Morrissey appeared this week on The Late, Late Show With James Corden, giving a bravura, if clap-happy, performance of his new single, a cover version of ‘Back On The Chain Gang’.
Originally released in 1982 by The Pretenders, written and sung by the indomitable Chrissie Hynde, I’ve always liked this up-tempo melancholic pop song musing wistfully-angrily on the discovery of ‘a picture of you’ that ‘hijacked my world last night’.
But I hadn’t realised until now how… Smithsian it sounds.
So much so, that you think Moz has changed some of the lyrics. But on checking it turns out to be very little, just a pronoun here and there. The most substantial change seems to be:
'In the wretched life of a lonely heart'
'Lonely hearts, lonely hearts'
Morrissey-esque turns of phrase like:
The phone, the TV and the News of the World Got in the house like a pigeon from hell, oh oh oh oh
Or the sun-shines-out-of-our-behinds exhilarating extravagance of:
The powers that be That force us to live like we do Bring me to my knees When I see what they've done to you But I'll die as I stand here today Knowing that deep in my heart They'll fall to ruin one day For making us part
Turn out to be pure Hynde. I just hadn’t listened properly before.
But then it’s probably not a coincidence that The Smiths were formed the same year as this catchy-jangly, bitter-sweet, poetic-dramatic pop song was released.
For the next few days only, Saint Morrissey is available on Kindle for just 99 cents/pence.
I recently got around to watching the video for ‘Spent the Day In Bed’, Morrissey’s first single from his new Low in High School album.
Since writing Saint Morrissey – which was something akin to an exorcism – I’ve taken a somewhat more leisurely approach to the Stretford Bard’s output. Perhaps I’m slightly disappointed that he didn’t have the decency to finally retire incommunicado to Bognor Regis after it was published over a decade ago.
Instead my 58 year-old subject has, very selfishly, continued to tour furiously, put out new albums, as well as open his big Manc mouth and managing to epater les bourgeoisie fairly regularly, getting his name in the papers. I’m positively dreading all the updating I’d have to do for a new edition. Just when you think you’ve pinned and mounted your butterfly….
To make matters worse, ‘Spent The Day in Bed’ is Morrissey’s strongest, catchiest, most lyrical single for years.
Yes, the themes are very familiar – you might almost say… ‘tired’. The lines ‘Spent the day in bed/As the workers stay enslaved’ could be a three decades on sequel to ‘Still Ill’: ‘And if you must go to work tomorrow/Well if I were you I wouldn’t bother…’. And also ‘Nowhere Fast’ of course, with its lying in bed thinking about life and death and discovering ‘neither one particularly appeal to me’.
Morrissey – Spent the Day in Bed (Official Video)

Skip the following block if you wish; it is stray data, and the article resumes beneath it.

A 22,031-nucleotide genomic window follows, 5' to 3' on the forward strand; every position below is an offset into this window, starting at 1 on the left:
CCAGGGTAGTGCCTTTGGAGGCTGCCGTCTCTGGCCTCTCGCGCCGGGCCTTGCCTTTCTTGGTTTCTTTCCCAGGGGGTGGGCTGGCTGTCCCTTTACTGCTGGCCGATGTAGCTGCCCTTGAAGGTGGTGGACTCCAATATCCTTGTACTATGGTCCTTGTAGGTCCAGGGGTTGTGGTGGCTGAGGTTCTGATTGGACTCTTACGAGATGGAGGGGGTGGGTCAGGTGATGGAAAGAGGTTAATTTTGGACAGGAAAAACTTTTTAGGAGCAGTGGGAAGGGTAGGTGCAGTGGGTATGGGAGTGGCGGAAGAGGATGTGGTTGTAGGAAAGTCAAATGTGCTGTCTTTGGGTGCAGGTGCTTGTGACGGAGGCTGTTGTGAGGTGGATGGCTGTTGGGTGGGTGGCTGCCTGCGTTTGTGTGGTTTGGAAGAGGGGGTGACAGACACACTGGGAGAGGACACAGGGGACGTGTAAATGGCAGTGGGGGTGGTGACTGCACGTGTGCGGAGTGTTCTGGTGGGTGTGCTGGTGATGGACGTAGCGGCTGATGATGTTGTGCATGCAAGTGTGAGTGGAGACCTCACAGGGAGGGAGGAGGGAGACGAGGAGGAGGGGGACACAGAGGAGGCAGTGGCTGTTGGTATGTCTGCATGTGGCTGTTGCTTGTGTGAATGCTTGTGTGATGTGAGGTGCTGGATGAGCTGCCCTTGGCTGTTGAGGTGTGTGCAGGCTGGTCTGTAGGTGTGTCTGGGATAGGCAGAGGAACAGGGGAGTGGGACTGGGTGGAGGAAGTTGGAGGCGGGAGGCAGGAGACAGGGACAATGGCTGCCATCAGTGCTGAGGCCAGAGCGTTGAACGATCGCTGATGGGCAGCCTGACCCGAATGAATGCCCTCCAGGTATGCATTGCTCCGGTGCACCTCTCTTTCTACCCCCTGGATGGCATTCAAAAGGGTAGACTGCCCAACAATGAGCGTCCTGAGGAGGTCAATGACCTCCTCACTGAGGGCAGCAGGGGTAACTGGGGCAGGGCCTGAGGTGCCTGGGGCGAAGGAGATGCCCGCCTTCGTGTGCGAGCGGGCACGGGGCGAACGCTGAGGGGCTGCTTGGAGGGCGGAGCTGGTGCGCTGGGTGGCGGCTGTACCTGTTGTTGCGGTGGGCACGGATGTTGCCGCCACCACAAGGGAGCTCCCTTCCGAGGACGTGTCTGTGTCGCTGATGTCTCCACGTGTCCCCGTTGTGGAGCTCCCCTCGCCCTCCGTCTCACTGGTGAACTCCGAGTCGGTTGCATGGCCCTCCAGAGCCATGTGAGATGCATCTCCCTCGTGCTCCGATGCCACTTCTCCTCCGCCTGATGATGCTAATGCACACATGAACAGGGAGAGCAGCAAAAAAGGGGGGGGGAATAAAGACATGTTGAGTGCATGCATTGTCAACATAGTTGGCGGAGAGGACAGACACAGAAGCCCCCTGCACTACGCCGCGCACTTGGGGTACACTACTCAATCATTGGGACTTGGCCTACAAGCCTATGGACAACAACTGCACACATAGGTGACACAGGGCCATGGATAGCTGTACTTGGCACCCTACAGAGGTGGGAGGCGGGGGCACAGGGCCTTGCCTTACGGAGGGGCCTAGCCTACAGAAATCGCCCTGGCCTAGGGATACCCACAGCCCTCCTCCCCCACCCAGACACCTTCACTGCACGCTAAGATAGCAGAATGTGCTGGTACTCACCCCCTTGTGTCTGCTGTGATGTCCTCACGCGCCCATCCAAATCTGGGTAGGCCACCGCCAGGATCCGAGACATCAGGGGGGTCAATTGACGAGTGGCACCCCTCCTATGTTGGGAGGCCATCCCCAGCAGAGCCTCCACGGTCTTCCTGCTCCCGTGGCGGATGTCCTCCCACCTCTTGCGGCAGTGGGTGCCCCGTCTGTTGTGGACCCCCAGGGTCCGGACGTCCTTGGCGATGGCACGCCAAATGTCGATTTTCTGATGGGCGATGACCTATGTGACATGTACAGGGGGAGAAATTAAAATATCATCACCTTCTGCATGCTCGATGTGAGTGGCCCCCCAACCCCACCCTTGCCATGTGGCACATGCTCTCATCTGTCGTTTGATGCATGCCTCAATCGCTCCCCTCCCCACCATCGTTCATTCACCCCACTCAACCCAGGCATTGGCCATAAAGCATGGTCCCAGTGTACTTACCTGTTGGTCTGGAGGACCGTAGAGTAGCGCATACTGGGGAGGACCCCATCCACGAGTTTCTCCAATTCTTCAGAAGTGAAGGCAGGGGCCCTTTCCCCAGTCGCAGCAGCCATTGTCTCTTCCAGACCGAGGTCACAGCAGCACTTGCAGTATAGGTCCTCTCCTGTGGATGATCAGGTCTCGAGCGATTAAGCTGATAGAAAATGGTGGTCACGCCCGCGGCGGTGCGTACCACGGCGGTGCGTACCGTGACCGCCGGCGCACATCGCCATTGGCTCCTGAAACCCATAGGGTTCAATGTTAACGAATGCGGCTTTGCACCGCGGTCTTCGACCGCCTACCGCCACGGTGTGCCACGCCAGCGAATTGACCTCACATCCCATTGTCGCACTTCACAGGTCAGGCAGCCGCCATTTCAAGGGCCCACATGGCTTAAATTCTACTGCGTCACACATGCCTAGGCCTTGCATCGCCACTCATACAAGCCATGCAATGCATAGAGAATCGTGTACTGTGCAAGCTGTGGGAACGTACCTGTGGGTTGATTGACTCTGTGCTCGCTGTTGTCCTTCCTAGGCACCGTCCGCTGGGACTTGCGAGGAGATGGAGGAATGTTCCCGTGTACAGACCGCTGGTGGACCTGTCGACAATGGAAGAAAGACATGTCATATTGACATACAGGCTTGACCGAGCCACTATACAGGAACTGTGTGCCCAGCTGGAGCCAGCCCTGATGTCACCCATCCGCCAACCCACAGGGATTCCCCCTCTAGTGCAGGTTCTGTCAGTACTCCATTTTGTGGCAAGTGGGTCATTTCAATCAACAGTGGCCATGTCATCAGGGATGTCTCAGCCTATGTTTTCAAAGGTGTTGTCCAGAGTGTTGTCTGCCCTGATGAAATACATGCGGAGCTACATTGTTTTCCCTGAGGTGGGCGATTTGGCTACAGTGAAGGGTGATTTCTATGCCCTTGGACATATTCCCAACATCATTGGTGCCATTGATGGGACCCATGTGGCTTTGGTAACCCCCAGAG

‘Spent the Day in Bed’ and the video are full of lazy intimations of mortality and gallows humour – but this time, a third of a century on, and with recent cancer scares, the gallows looms rather larger. Those sheets for which he’s paid and in which he’s laid could also be winding sheets, just as those pillows are ‘like pillars’.
But why not lie in your bed mausoleum taunting death?
‘Oh time do as I wish/Oh time do as I wish’
And avoiding life. Or at least, the impostor version of it we have to submit to:
‘No bus, no boss, no rain, no train./No emasculation, no castration’
In the video, when he gets to ‘no castration’, I think I detect a flicker of a self-mocking grin.
The video is almost as darkly funny as the lyrics. Morrissey in a Whatever Happened To Baby Jane? wheelchair is trundled into what looks like a dimly-lit 1960s Manchester working men’s club by a smirking, fresh-faced Joey Barton (I’d like to think Moz insisted that he get a shave if he wanted to be in his promo).
Barton, a famous Morrissey fan, is a professional ruffian footballer and tattooed boy from Birkenhead – well, Huyton if you want to be pedantic. And who wouldn’t want to be wheeled around by him in their dotage? Especially since Bette Davis is no longer available. (Though a passable stand-in does make an appearance later…)
Moz then performs the entire song seated, head tilted backwards, perhaps to catch the little light there is, perhaps to stretch out his 58-year-old neck, while his band perform on their feet around him – finally falling off his chair and out of shot at the end. A reminder that:
‘Life ends in death/So, there’s nothing wrong with/Being good to yourself/Be good to yourself for once!’
Life ends in death, so pamper yourself. By rehearsing it.
But it is the dreamy ‘Oh time do as I wish’ interlude in the video which is the main reason I’m writing this post. I almost fell off my chair when my old chum the performance artist David Hoyle suddenly appeared onstage at this point doing some sexy dancing with something shimmy. Watched avidly by Morrissey and Joey Barton, the latter hungrily popping peanuts into his mouth.
David, someone I got to know in the early 80s in London when we were both teenage runaways to Sodom-on-Thames, now lives in Manchester but grew up in Blackpool – where as a teenager he performed Shirley Bassey numbers in working men’s clubs, rather like the one in the video.